Although it’s not common in American cuisine, Miso soup is a soothing and delicious addition to our way of eating.  Since it is made from soybeans, which are in the legume family, it is a great source of of protein and fiber.  The word, “Miso,” literally means “fermented beans” in Japanese and is typically found as a thick paste .  The fermentation process of Miso may involve incorporating grains like rice, barley, or buckwheat to enhance the flavor.  Let’s learn more about Miso together today!

Many varieties exist depending on the added ingredients.  Make sure to avoid added ingredients such as monosodium glutamate (MSG).  Generally, there are three types of Miso:

  1. Red Miso:  This is usually the saltiest form of the fermented legume and can actually be dark brown in color.  The darker forms are also more pungent in flavor.  
  2. White Miso:  This is the sweetest variety of Miso and comes in varying shades of beige.  The lighter colors have a more delicate flavor and are best in soup, dressings, and light sauces.  
  3. Yellow Miso:  This is the result of soybeans being fermented with barley.

Soybeans raise some concerns in my mind.  Because they are so widely used in many processed foods, soybeans are commonly associated with allergic reactions.  Since these legumes undergo an extended fermentation process, Miso may be less allergenic than other foods containing soybeans.  Fermentation is a process that substantially changes the protein in the soy and can alter the allergy-causing proteins such as P34.  Historically, the Chinese did not eat unfermented soybeans.  Another consideration regarding soybeans is the fact that most are genetically modified and they are often ridden with pesticides.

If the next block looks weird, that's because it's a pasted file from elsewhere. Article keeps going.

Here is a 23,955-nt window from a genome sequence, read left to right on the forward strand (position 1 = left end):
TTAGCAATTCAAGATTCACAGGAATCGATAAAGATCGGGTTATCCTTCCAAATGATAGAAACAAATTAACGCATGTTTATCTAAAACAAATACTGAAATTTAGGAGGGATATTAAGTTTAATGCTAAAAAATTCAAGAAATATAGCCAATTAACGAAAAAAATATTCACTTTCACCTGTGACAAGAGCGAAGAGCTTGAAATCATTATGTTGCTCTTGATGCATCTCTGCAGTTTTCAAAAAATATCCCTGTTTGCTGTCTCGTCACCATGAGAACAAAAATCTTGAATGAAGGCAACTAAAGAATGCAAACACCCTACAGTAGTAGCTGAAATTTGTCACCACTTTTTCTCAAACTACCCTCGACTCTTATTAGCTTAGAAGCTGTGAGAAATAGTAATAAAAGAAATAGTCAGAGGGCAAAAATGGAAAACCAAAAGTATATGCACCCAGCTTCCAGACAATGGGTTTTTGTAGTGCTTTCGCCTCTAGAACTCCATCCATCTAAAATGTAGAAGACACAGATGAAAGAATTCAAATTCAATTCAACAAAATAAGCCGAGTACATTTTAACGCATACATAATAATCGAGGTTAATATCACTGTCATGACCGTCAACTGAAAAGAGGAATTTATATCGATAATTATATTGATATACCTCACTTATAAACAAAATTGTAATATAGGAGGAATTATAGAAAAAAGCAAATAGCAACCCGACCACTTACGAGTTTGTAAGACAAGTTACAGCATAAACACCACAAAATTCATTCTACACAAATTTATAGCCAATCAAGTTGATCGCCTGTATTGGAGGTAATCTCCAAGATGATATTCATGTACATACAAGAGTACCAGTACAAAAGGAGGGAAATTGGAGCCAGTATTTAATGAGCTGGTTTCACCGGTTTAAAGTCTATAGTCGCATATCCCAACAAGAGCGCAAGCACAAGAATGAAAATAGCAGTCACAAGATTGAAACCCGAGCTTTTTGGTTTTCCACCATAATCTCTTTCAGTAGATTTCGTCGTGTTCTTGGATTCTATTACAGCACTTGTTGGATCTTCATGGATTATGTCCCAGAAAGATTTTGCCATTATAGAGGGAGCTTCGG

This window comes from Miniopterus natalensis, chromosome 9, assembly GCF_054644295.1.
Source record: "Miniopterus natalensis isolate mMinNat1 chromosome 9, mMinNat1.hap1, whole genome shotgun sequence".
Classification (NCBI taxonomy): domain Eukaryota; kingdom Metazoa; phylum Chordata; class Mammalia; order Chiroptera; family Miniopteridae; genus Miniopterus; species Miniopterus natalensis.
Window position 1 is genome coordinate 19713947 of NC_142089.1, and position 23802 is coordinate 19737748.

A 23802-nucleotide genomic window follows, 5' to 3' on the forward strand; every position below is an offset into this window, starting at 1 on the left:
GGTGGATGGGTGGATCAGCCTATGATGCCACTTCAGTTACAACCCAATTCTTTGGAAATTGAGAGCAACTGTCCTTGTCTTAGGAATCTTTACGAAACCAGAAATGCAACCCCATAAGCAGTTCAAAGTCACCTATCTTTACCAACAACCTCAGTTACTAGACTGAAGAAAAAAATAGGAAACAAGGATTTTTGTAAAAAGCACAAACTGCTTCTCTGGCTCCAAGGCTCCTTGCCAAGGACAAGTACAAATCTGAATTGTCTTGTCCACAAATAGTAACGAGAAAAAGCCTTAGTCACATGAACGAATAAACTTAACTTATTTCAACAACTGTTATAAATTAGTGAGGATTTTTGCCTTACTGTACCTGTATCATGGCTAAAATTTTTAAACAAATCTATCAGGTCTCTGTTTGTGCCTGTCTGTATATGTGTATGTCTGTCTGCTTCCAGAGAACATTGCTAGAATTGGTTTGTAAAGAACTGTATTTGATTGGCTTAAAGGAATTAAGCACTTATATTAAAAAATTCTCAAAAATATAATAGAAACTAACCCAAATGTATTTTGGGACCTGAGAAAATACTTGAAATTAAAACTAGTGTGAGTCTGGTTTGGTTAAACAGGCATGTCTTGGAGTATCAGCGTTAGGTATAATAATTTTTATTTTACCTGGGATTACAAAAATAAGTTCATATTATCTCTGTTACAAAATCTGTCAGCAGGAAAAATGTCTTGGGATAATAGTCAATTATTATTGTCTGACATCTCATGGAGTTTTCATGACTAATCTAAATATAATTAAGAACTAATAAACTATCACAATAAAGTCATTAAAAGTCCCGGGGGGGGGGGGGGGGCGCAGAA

So what are the LIVE YOUNGER benefits of Miso?  Here are five to consider:

  1. Because it is fermented, Miso provides beneficial probiotics to the gut.  Probiotics enhance the immune system and improve the availability of nutrients from food.  
  2. It is a complete protein because it contains all of the essential amino acids.  Those are the protein-building blocks that our bodies cannot produce and must be included in our food.
  3. It stimulates the secretion of digestive juices in the stomach.
  4. Miso is a quality vegetable source of B Vitamins, including Vitamin B12.
  5. It is a source of Vitamin K.  Bacillus subtilis is a bacteria used in the fermentation process of Miso and this bacteria is able to form a type of Vitamin K called “menaquinone-7”.  Also known as MK-7, this vitamin is excellent for healthy bone density.   

Thank you for taking the time to learn more about Miso with me.  Today’s research makes me even more interested in the incredible benefits of fermented foods.  START SOMEWHERE today eating intentionally to give you body what it needs to thrive.  You can do it.  I will help you.  

Learn More About Miso

Learn More About Miso